OSU Extension develops publication to identify, report Asian giant hornet

{child_byline}By GEORGE PLAVEN

Capital Press{/child_byline}

While the Asian giant hornet remains outside Oregon, state agriculture officials are encouraging residents to stay vigilant and report possible sightings.

The aggressive hornet, with its large size and venomous sting, was first discovered at several locations along the Washington-British Columbia border in 2019. Since then, efforts have been underway to find and eradicate hornets nests before they can spread.

Despite a number of false identifications, there have been no confirmed findings in Oregon. Andony Melathopoulos, pollinator health specialist for Oregon State University Extension Service, said he fielded 30 inquiries about possible Asian giant hornet sightings — 10 times as many reports as he gets for other invasive species.

In all cases, Melathopoulos said they were either yellow jackets or another easy-to-confuse insect, like the western cicada killer or sawflies. But that does not mean Asian giant hornets couldn’t become established in the Willamette Valley if left uncontrolled.

{p class=”p1”}”It would be prime habitat,” Melathopoulos said. “This hornet looks like it would do really well here.”

{p class=”p1”}Last year, OSU Extension Service published a 5-page manual detailing the Asian giant hornet’s appearance, distribution and life cycle to help residents correctly identify the species.

{p class=”p1”}Asian giant hornets measure roughly 1.5 inches in length with a 3-inch wingspan, and are noted for their large yellow heads and yellow-and-black striped abdomen.

{p class=”p1”}”These are crazy big critters,” Melathopoulos said. “The whole head is distinctly yellow. It has kind of the classic wasp-looking stripes on the back of its body.”

{p class=”p1”}Though painful, Melathopoulos said the hornet’s sting is rare. Unlike yellow jackets, which are common in cities like Portland and a regular nuisance at outdoor picnics, the Asian giant hornet is more likely to stick close to the forest.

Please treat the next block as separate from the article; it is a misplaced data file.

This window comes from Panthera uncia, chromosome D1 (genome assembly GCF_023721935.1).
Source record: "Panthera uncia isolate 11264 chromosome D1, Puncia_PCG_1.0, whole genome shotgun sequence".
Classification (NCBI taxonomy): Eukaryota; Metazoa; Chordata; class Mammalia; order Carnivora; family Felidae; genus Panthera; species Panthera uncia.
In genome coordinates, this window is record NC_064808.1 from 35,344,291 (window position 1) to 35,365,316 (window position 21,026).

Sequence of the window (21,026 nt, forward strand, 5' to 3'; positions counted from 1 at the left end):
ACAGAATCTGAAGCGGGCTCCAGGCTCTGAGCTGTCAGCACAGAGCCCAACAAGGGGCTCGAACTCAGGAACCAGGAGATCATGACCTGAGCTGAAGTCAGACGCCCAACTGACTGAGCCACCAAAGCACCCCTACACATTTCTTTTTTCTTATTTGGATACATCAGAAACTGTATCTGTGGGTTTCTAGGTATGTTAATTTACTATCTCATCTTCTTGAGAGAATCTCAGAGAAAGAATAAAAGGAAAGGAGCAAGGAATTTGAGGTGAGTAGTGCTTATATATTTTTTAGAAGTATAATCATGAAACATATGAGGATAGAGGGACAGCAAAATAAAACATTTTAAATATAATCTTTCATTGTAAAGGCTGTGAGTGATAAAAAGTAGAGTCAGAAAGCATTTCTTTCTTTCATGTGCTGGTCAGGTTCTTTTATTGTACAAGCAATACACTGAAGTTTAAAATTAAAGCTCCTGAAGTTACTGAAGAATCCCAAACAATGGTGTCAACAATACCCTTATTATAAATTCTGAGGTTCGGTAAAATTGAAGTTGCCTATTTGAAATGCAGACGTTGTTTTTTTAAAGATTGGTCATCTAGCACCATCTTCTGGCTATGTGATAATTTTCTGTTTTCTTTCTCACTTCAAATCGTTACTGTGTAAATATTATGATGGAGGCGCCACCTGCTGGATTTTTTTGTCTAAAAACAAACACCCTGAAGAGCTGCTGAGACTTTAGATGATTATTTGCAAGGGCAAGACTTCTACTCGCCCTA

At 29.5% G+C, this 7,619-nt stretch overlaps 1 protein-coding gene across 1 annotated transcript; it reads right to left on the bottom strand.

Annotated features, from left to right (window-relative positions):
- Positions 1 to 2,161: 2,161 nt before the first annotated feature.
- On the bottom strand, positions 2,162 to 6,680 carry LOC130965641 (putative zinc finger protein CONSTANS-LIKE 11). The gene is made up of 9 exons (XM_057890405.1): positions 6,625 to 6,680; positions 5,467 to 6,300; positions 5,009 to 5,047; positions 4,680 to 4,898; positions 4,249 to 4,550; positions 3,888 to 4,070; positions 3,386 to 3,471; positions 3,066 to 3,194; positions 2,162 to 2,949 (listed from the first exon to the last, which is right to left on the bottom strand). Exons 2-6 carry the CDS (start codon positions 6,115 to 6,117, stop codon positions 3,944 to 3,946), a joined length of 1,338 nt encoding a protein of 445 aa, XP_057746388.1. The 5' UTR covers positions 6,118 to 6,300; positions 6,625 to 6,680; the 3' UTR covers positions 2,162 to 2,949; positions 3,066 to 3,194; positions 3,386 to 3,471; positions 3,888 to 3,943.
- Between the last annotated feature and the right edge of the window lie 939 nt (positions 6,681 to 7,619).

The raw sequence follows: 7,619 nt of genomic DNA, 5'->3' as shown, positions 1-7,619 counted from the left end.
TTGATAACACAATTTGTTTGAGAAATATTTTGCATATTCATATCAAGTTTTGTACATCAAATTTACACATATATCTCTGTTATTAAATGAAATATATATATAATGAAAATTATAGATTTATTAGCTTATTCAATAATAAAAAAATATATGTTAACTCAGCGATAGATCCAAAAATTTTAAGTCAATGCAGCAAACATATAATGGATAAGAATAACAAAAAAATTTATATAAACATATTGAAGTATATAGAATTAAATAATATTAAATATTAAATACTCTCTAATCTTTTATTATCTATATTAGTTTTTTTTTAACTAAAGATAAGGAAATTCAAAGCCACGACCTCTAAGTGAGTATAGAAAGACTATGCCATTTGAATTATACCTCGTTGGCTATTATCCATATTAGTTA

{p class=”p1”}Melathopoulos credits public concern about the hornets to extensive media coverage and its menacing, albeit sensationalized nickname, the “murder hornet.”

{p class=”p1”}In Washington, more than 4 million people have viewed the state Department of Agriculture’s “Asian Giant Hornet Watch” Facebook page since December 2019. There have been 31 total hornet detections, including 16 from the public.

{p class=”p1”}Where the hornet does pose a potentially serious threat is to honey bee hives, which fuel $20 billion worth of U.S. crop production annually, according to the American Beekeeping Federation. Just 8-10 Asian giant hornets can decimate a honey bee colony in a matter of hours, Melathopoulos said.

{p class=”p1”}”The commercial honey bee colonies will be vulnerable, as they have been in Asia,” he said. “You may get lower fruit sets and lower yields, which for a highly competitive global market means a lot, actually.”

{p class=”p1”}The public can play a big role in helping to keep the Asian giant hornet out of Oregon by keeping their eyes peeled, Melathopoulos said. But what he doesn’t want is for people to go around spraying insecticides with reckless abandon.

{p class=”p1”}”Nobody should use insecticides without talking to somebody, a master gardener or extension agent, before you react,” he said. “Don’t just take matters into your own hands and start spraying indiscriminately. Call us first.”

{p class=”p1”}Photos of possible hornets should be submitted to the Oregon Department of Agriculture, or OSU Extension Service through its “Ask an Expert” feature. Melathopoulos said the Asian giant hornet is unlikely to become established in Eastern Oregon due to the cold winters.

{p class=”p1”}”They should take a minute to familiarize themselves with it by using the Extension publication and keep their eyes peeled for possible hornet introductions into Oregon,” Melathopoulos said.

{child_related_content}{child_related_content_item}{child_related_content_style}Glance Box{/child_related_content_style}{child_related_content_title}Report possible sightings{/child_related_content_title}{child_related_content_content}

To report possible sightings of the Asian giant hornet in Oregon, send photos to the Oregon Department of Agriculture at the following link:

Photos can also be sent to Oregon State University Extension Service:

{p class=”p1”}Do not approach nests and remain a safe distance from foraging hornets to avoid being stung.


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